Since I learned how to make the short row heel, with all its variations, I have been fascinated with the concept. It is not at all unusual for someone to find me casting on a number of stitches on to a DPN, to try out a new idea on how to use them. Recently I have been charting my short row shapes, which gives me a clearer picture of the end product, and the opportunity to change the stitch groupings as needed to get the desired affect I want.
For example –
Even though the chart clip is small, viewing it from the bottom up, you can see the angle of each side. This chart leaves a pair of stitches on the needle with each turn. Rows 7 and 8, close the gaps and complete the shape.
In this chart, groupings of three stitches are left on each end before the turn, thus changing the angle of ascent.
In the chart above, I have combined groups of 2,3 and 4 stitches to create a more rounded shape. Here, rows 9-10 close the gaps and complete the shapes. The possibilities are endless.
How do I close my gaps? I pick up the stitch that looks like a “collar” around the slipped stitch of the previous row, place it on the left needle, and knit or purl it together with the slipped stitch.
What does that look like?
Above, is an illustration of how it looks after you turn, slip one stitch and knit the next. I have highlighted the “collar” in pink. You will notice that is actually is the stitch below the slipped stitch that forms this “collar.” You will also notice that it leans slightly toward the left, as it is being pulled over with the slipped stitch.
This illustration shows you the slipped stitch turn on the purl side. Here again, the stitch(collar) leans to the left a bit.
What do I do with the “collars?”
I haven’t made a video of this yet, but Cat Bourdhi has, in her Sweet Tomato heel demo on YouTube. But that aside, I have drawn some illustrations to make my point.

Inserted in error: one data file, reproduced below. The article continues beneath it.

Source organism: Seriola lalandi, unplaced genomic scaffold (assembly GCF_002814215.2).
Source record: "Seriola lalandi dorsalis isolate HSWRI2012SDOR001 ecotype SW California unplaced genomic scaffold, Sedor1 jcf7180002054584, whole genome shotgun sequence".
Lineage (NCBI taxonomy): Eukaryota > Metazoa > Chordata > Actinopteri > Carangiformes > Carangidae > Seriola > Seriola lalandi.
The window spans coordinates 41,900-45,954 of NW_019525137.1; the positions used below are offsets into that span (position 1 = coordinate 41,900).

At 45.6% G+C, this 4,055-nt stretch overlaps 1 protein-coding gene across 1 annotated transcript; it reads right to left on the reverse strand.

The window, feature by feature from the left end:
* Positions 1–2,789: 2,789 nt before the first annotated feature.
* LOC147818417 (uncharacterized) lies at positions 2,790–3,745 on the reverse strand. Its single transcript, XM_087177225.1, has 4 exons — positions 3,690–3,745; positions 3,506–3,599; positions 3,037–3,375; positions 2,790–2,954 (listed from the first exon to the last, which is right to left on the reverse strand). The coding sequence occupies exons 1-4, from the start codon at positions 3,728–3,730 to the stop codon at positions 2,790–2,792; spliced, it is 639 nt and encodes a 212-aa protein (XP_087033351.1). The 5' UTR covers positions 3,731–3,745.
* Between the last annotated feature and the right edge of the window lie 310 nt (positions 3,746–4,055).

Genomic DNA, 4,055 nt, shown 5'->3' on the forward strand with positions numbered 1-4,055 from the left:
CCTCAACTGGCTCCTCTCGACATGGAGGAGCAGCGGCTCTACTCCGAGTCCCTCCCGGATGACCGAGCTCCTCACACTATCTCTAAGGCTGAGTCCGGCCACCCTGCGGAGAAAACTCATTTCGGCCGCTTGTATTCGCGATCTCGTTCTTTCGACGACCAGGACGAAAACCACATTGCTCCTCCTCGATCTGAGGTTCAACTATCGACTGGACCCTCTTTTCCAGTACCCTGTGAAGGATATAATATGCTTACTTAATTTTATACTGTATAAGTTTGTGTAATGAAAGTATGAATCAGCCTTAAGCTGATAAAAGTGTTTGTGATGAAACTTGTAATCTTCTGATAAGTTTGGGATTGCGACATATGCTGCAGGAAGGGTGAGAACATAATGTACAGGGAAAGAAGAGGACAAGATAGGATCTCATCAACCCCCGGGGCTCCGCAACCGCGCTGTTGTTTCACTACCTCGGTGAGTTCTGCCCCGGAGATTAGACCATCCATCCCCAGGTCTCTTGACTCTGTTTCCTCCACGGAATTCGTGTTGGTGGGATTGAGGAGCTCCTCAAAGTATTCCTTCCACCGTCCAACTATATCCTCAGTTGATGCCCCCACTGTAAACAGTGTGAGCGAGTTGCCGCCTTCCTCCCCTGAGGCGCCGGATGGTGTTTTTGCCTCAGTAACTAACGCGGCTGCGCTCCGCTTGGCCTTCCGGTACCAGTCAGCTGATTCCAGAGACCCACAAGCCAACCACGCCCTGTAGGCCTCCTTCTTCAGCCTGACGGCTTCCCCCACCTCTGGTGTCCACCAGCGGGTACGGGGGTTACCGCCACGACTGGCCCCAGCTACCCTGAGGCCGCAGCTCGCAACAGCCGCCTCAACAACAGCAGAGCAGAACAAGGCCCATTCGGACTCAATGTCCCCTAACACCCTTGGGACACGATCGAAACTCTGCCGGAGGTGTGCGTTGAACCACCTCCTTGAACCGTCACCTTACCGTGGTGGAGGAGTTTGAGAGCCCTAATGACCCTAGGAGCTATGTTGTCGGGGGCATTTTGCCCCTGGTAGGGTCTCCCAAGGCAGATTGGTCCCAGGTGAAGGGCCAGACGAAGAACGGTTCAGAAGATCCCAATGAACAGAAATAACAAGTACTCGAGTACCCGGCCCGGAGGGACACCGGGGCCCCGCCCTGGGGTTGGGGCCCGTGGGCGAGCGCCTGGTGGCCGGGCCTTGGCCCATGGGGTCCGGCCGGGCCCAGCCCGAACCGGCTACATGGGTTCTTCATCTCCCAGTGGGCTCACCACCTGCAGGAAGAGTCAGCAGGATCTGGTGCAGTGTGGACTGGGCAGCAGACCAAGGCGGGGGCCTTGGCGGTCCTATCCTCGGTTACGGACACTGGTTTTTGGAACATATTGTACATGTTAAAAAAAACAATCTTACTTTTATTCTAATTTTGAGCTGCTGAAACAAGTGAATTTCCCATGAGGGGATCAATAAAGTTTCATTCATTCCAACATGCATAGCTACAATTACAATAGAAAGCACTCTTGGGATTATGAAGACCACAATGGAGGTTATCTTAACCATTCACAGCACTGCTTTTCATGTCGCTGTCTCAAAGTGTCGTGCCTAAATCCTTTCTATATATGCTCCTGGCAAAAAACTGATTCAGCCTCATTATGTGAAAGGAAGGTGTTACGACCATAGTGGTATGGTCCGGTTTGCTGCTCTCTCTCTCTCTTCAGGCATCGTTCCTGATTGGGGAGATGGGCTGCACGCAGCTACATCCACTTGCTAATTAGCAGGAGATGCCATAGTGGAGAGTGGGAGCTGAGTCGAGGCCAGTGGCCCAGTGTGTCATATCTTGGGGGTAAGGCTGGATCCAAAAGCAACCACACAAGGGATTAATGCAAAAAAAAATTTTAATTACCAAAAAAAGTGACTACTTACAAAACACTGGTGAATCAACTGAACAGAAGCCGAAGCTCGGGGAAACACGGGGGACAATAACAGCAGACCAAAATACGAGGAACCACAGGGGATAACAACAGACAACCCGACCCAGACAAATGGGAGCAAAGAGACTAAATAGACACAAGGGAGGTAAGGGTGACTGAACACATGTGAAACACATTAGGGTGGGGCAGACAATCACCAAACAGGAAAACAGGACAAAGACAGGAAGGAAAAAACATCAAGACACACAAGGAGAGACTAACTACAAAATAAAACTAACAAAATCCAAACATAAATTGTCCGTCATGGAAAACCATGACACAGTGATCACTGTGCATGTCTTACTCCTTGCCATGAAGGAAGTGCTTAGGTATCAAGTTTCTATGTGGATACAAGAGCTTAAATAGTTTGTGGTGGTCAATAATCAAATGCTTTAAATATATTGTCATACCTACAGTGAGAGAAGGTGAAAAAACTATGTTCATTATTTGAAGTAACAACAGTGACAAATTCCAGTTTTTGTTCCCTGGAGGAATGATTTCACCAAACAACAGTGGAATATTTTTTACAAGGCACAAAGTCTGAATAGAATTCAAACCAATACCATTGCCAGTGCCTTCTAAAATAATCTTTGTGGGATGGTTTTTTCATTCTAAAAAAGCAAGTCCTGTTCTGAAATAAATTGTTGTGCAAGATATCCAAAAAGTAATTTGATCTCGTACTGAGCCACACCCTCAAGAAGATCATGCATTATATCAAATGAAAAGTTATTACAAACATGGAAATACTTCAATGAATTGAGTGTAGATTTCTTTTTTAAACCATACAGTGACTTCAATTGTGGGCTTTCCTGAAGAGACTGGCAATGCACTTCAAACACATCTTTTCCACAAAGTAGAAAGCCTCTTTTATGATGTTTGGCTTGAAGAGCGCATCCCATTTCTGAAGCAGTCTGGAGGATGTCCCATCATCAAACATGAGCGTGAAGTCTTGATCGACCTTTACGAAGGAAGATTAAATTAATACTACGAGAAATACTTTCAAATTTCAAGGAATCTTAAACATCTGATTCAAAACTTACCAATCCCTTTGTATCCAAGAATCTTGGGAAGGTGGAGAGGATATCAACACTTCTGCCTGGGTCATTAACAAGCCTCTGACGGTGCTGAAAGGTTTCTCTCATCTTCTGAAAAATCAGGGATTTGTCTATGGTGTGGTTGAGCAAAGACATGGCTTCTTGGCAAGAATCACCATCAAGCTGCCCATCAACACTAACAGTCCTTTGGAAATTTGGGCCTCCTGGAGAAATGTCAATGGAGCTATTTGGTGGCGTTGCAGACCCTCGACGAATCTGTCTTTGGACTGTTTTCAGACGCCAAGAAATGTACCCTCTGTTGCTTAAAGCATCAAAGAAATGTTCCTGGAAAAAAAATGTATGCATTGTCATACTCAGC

When you have a “collar” (pink) around the stitch just before the gap as in the illustration above, you lift the “collar” (pink) up and onto the left needle, then knit it together with the slipped stitch.
This process closes the gap. From here you can knit the next stitch or stitches of the next grouping until you come to the next “stitch collar.” This works the same on the purl side as well. You will find it is a very smooth transition. Another advantage of experimenting with the various stitch groupings is that you can shape your toe caps (see my More Toes Tutorial) as desired. You can combine the various groupings with the single stitch turns normally used in the short row heel ( a 90 degree turn) to finish the cap before picking up your stitches off the provisional cast on to start knitting in the round. For those of you who already use my method of short row heel, you will recognize this as the SPR. The only difference is that you are lifting the loop and knitting or purling it with the loop to its immediate left (the slipped st).
I will soon be posting the complete tutorial as a PDF. So check back soon. In the meantime, try some different shapes of your own. Also don’t forget to check out the “Sweet Tomato Heel” tutorial on YouTube.
Now that I have completely confused you , I bid you happy knitting!
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